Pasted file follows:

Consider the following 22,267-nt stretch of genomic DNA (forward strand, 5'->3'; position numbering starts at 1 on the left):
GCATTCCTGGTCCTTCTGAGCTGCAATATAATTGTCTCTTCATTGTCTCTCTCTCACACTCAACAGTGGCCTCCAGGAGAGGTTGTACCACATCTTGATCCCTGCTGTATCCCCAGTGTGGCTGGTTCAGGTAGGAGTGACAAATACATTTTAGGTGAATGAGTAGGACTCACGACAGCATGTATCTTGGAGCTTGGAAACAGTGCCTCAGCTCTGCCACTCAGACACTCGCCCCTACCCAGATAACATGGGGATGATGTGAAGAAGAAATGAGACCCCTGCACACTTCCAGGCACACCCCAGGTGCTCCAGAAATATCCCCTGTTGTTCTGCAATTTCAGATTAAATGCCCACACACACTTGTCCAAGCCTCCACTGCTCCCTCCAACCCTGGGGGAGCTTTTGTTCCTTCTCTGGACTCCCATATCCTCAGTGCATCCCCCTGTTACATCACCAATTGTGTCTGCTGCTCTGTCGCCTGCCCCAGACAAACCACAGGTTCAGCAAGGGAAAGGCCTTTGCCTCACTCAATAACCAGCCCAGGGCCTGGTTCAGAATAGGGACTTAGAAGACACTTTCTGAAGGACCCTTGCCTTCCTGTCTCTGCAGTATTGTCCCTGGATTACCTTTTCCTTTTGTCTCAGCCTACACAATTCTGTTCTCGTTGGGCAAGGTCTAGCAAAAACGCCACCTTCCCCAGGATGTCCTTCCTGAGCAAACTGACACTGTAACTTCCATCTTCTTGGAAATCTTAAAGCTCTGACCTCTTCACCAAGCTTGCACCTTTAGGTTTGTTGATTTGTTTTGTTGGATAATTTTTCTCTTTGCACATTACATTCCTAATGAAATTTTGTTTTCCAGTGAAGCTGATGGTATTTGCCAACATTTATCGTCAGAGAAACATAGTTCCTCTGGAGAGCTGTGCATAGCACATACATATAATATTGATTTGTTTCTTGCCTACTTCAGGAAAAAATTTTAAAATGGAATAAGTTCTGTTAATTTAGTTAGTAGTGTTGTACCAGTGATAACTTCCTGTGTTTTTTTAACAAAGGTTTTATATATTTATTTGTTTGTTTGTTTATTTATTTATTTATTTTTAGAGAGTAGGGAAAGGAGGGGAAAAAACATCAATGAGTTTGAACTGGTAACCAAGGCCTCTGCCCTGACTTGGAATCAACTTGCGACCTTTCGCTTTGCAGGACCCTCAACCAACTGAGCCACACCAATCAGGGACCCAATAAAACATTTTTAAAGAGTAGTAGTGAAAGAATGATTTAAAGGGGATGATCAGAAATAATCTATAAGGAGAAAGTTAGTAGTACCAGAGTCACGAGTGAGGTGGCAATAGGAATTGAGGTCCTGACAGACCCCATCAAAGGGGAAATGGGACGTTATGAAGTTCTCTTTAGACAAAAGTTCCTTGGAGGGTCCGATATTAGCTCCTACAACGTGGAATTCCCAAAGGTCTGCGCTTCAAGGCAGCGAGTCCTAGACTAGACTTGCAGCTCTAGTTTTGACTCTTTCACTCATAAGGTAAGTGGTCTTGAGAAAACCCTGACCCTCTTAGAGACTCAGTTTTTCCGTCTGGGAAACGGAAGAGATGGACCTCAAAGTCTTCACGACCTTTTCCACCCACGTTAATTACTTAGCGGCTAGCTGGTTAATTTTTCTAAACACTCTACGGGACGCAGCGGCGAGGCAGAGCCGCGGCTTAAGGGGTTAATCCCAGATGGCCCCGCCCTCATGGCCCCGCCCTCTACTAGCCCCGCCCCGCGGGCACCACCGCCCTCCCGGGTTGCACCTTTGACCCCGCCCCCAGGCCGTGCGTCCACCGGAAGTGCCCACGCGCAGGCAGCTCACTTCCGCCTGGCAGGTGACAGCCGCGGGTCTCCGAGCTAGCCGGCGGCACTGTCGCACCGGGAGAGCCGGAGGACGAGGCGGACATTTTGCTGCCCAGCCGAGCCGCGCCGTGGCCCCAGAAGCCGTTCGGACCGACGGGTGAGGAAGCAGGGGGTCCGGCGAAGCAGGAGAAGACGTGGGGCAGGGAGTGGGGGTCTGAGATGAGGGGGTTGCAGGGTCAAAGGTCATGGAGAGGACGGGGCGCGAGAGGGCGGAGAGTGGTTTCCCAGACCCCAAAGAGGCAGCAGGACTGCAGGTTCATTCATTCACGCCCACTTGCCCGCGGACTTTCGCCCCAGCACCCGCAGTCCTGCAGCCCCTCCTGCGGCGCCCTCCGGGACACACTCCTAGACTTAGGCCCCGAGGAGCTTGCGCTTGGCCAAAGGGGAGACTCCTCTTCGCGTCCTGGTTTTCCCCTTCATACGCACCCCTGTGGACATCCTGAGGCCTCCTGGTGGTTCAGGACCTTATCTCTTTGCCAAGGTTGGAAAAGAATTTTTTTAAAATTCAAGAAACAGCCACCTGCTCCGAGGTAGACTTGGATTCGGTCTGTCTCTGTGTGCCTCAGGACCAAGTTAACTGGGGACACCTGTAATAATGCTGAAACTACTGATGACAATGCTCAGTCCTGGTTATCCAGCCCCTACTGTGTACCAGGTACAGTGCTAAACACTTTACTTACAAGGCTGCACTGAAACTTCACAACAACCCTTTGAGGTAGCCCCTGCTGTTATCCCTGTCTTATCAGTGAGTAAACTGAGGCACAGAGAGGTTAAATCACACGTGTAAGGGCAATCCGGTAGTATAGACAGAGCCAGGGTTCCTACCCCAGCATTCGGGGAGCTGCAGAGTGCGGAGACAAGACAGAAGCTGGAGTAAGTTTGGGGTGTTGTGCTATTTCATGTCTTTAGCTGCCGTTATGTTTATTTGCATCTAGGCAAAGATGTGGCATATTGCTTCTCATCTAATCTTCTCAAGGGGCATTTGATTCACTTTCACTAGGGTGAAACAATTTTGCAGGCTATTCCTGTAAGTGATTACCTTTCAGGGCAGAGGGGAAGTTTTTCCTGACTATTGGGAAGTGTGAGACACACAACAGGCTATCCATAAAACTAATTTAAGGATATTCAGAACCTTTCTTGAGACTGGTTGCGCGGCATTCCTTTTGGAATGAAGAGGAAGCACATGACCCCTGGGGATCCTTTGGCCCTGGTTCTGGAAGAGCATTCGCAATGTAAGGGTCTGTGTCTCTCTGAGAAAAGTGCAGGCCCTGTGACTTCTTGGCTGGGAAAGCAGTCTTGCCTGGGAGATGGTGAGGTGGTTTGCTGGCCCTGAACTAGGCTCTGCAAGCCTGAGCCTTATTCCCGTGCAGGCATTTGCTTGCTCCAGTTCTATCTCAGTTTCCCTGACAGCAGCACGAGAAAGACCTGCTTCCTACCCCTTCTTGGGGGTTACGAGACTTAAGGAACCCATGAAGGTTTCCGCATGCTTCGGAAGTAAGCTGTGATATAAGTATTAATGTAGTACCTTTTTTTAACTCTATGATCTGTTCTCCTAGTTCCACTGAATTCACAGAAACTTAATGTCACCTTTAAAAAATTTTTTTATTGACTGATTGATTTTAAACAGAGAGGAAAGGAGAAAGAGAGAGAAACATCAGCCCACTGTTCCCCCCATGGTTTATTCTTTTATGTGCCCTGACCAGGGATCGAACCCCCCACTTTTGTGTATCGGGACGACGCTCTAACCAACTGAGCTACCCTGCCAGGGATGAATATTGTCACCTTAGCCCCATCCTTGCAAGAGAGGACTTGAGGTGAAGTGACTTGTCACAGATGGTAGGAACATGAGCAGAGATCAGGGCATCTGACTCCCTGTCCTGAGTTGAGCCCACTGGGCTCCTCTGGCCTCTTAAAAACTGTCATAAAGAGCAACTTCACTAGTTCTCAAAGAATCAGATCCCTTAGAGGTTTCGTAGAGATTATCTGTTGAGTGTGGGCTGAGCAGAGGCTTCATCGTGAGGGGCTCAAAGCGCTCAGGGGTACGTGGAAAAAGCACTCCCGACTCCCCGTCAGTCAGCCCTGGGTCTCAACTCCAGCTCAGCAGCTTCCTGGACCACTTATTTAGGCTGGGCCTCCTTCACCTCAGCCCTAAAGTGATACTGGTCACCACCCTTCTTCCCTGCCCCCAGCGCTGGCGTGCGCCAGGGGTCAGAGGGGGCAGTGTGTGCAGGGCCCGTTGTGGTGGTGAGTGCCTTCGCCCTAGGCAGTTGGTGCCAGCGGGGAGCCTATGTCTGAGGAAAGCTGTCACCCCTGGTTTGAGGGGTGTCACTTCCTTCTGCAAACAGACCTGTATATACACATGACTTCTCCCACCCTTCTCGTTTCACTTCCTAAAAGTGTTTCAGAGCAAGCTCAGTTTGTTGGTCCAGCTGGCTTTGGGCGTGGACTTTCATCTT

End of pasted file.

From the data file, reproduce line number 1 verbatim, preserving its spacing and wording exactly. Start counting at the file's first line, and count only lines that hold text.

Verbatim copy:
Consider the following 22,267-nt stretch of genomic DNA (forward strand, 5'->3'; position numbering starts at 1 on the left):